15 Tips For RV Camping In Canada
Are you thinking about taking a trip to Canada in your RV? You aren’t alone. The diverse and epic RV camping opportunities in Canada attract visitors from all over the world. One of the great things about RV camping in Canada is that the exchange rate makes it very affordable, even when the prices of fuel are reaching historic heights.
There are tons of uniquely wonderful fully serviced campgrounds across Canada. There are plenty of free (or very cheap) places to boondock as well. We’ve put together 15 of the best tips for traveling and RV camping in Canada.
1. Plan your travels with RV LIFE Pro.
Use RV LIFE Trip Wizard and the RV LIFE App, which are bundled together with RV LIFE Pro, to plan an amazing vacation that will bring back happy memories for years to come. With these essential tools, you can plan an RV-safe route, find campgrounds and other points of interest along your route, as well as track expenses and more.
2. Book ahead.
If you are planning to go RV camping in Canada, make reservations at national parks and provincial campgrounds well ahead of time. Some provinces allow you to book 5 months in advance.
3. Bring some Canadian cash with you.
If you are close to the border, you’ll find places that will accept US dollars. As you get further away from the border, it could be harder to find places that accept US dollars at a fair exchange rate. The exchange rate at the time of this writing is .80 USD to $1 CAD.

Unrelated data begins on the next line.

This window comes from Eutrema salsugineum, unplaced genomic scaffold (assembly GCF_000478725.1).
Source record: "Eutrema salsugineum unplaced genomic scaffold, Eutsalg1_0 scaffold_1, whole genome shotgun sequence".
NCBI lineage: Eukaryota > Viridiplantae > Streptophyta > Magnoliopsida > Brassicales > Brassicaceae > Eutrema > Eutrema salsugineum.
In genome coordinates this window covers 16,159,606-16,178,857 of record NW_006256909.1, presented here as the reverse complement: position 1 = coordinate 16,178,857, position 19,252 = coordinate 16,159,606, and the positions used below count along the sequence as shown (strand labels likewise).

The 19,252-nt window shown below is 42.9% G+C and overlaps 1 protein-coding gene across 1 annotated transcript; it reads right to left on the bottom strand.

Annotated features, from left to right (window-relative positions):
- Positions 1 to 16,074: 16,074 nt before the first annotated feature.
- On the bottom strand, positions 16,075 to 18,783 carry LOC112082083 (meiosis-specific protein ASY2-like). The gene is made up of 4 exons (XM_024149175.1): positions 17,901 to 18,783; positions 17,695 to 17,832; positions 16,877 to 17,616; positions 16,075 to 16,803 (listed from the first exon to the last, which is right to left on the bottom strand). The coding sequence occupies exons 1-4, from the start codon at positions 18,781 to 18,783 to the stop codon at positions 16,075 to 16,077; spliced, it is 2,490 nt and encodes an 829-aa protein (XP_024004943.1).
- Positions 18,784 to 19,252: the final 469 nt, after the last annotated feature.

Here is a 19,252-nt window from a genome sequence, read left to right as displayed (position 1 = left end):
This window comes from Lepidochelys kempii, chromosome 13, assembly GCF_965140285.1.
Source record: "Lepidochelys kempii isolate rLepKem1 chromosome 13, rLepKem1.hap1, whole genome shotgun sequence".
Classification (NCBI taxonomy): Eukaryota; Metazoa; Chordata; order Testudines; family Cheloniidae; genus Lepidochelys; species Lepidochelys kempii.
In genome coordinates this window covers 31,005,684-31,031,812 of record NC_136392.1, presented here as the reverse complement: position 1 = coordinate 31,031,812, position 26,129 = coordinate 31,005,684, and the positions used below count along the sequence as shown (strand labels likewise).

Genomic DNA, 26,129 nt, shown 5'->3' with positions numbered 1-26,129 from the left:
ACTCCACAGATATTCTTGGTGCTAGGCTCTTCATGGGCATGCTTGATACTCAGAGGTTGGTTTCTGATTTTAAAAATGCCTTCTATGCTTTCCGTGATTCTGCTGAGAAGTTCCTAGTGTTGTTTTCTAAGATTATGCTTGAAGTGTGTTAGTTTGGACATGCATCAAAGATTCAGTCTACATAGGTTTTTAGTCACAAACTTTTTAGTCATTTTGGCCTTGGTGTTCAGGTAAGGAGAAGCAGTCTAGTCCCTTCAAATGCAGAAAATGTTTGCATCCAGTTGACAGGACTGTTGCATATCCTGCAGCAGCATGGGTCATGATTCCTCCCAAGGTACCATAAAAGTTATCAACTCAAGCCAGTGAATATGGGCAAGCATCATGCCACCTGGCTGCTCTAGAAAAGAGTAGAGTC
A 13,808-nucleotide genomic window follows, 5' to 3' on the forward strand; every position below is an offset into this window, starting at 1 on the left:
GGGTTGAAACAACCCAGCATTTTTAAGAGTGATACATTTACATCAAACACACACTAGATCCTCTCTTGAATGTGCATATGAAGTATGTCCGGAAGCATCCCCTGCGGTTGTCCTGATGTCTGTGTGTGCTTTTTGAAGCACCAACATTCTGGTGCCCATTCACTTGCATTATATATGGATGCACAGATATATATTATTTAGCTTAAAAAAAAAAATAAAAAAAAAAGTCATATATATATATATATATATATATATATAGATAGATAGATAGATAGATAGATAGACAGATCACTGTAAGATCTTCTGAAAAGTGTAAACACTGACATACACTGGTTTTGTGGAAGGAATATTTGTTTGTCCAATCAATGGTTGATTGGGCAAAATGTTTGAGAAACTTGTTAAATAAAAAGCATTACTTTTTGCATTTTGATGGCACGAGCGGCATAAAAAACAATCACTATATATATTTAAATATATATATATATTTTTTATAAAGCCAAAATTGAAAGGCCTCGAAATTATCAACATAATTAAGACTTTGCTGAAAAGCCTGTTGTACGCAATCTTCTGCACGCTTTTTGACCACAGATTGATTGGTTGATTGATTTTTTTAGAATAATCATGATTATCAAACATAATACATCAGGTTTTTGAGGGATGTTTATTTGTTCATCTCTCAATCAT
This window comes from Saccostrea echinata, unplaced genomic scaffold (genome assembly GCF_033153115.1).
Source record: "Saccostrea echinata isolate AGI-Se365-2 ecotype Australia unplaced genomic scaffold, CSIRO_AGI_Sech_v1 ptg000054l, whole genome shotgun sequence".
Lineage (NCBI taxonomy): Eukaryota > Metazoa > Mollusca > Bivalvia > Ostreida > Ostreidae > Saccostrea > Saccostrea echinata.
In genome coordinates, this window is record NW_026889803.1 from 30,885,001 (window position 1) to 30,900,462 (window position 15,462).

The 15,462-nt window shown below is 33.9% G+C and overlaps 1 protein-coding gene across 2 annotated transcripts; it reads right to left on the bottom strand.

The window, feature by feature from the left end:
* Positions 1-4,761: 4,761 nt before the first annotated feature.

4. Make crossing the border easy by being prepared.
Currently, to cross the border into Canada, you’ll need to have proof of citizenship, proof of vaccines for each person in your RV, and health certificates for pets. You’ll have to declare any firearm you bring into Canada, and certain firearms are expressly prohibited. Click here for documentation requirements for entry to Canada from the US.
5. Overhead clearances are in meters.
Canada officially uses the metric system to measure everything. Google will convert meters to feet. So, know how high your rig is in meters and you can avoid scraping off the top of your RV on a low overhead clearance.
Remember: 3.28 feet = 1 meter. That being said, many campgrounds (and BC ferries) measure RV length in feet. Using RV LIFE Trip Wizard will help ensure that you choose RV-friendly routes while RV camping in Canada.
6. Fuel is in liters.
When you see the price of diesel and gas advertised in Canada, it will be per liter. When you buy propane, it will be priced in pounds. You can easily get local fuel prices on Gasbuddy.com. If you need to make a conversion for liters to gallons, remember that 1 US gallon = 3.785 liters.
7. Paying for fuel before pumping is the norm in many places in Canada.
It’s also good to know ahead of time that the fuel pump won’t work until after you pay for your gas.
8. Canada is officially bilingual.
English is the primary language throughout most of Canada. French is the primary language only in Quebec.
9. Saskatchewan is way underrated.
If you only drive through Saskatchewan on either of the two major highways, you’ll think that it is very flat and mindlessly boring. Get a little off the beaten path and you will find cactus-studded deserts, picturesque badlands, lush valleys, diverse wildlife, historical landmarks, museums, and amazing campgrounds.